Like I mentioned in my “What I’m About to Read” post a while back, I’m a big fan of the Oz series. The children’s books, not the HBO prison drama. L. Frank Baum’s fantasyland is one of the most incredible, imaginative worlds ever developed in fiction, and has been quite an inspiration for me with a project I’m working on. (I’ll give you a hint – look at the name of this website. It’s something that’s coming.) Baum wrote 14 novels in the series, beginning with The Wizard of Oz and ending with Glinda of Oz, plus one book of short stories. (The 15th book in the series, The Royal Book of Oz, is credited to him, but it was actually written by Ruth Plumbly Thompson — and thanks to Eric Shanower for correcting me on this point!) After his death, Thompson continued writing books, then series illustrator John R. Neill took over for a few volumes, then others stepped in to create new Oz tales, and nobody has ever stopped. While the new books have never achieved the popularity of the original – and certainly not the popularity of the Judy Garland movie – many of them have been well worth the read.
Such as the book I finished just a day or two ago, the 1999 novel Paradox in Oz by Edward Einhorn, with illustrations by Eric Shanower. One of the conceits of the Oz books is that, in the land of Oz, no one ever ages and no one ever dies. So imagine the shock of Princess Ozma when people start coming to her one day with wrinkles, back pains, and a single gray hair marring the luxurious green beard of her guardsman, Omby Amby. Glinda the Good Witch checks her magic book, which records everything that happens anywhere in the world, and tracks the source of Oz’s anti-aging enchantment to a mysterious character called “The Man That Lives Backwards.” In order to determine how Oz was enchanted in the first place and – hopefully – restore the enchantment, Ozma pairs up with Tempus the Parrot-Ox, a creature who specializes in doing the impossible. What follows is a marvelous trip through time, going to the very origins of Oz itself, showing a decidedly dark version of what Oz could have been, and pitting Ozma against the greatest danger to her world.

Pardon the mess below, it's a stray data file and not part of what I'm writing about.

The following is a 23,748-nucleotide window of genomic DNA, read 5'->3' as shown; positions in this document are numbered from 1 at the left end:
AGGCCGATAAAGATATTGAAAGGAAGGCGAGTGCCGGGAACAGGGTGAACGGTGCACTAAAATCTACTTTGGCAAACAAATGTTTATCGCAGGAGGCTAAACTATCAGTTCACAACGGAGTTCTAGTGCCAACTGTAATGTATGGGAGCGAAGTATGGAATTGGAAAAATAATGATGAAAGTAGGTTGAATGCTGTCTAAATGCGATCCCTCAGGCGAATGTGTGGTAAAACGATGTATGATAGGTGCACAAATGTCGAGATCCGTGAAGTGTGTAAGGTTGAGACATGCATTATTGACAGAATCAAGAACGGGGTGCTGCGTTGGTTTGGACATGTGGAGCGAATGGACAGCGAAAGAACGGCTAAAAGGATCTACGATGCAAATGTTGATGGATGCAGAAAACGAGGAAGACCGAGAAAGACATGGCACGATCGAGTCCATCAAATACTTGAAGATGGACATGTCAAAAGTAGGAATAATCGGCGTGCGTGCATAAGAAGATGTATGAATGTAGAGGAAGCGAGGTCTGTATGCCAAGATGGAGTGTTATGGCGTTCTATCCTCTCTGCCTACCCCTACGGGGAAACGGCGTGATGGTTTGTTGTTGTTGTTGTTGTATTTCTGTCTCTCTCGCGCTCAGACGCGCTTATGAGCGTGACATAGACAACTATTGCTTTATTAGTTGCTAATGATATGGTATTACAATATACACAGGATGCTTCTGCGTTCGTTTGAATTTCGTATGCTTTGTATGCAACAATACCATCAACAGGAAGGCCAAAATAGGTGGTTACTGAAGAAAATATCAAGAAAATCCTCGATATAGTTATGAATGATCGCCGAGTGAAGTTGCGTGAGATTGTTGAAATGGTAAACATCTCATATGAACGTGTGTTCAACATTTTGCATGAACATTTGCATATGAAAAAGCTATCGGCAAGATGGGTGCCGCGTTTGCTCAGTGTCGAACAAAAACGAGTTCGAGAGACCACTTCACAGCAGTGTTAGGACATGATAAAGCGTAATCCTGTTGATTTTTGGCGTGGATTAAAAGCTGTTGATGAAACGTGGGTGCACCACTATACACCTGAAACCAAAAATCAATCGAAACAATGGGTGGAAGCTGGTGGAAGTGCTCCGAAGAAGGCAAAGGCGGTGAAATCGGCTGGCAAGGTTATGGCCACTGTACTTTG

Einhorn does something really great with this story: he gives it actual conflict. As much as I love Baum, many of the original Oz books (and many of the books afterwards) lack any real sense of danger. It seems that after Dorothy melted the Wicked Witch of the West, the rest of the Oz villains lost their teeth (the Nome King being the one delightful exception). Baum’s world was so all-encompassingly good you never really felt the heroes were in peril, and that made some of the later books somewhat bland. Einhorn gives Ozma an actual problem and several real villainous characters, and he manages to do so without sacrificing the basic goodness of the world that Baum created. The new additions to the Oz mythos, primarily the Parrot-Ox, are most certainly the sort of characters that Baum himself would have created in the modern era, drawing on the tropes of science fiction and comic book storytelling the way Baum himself drew from fairy tales.
Shanower’s artwork, like Einhorn’s text, feels like a modernized take on the classics. He uses a style that’s very evocative of the work of John R. Neill, but he also displays a great deal of versatility. There’s a magnificent two-page spread in which Ozma begins falling through multiple possible versions of Oz, and Shanower manages to mimic virtually every adaptation of the work from movies, animation, comic books and all other media on a single page. It’s an incredibly fun glimpse into this world.
My quest to read all the Oz books I can find continues, but as I go through it, I’ll definitely give added weight to Einhorn’s work. This is the second Oz book of his that I’ve read, the first being The Living House of Oz. Although I haven’t read as many non-Baum Oz books as I’d like, for my money he captures the heart and spirit of Oz in a way that few other writers outside of Baum’s personal circle have ever been able to achieve.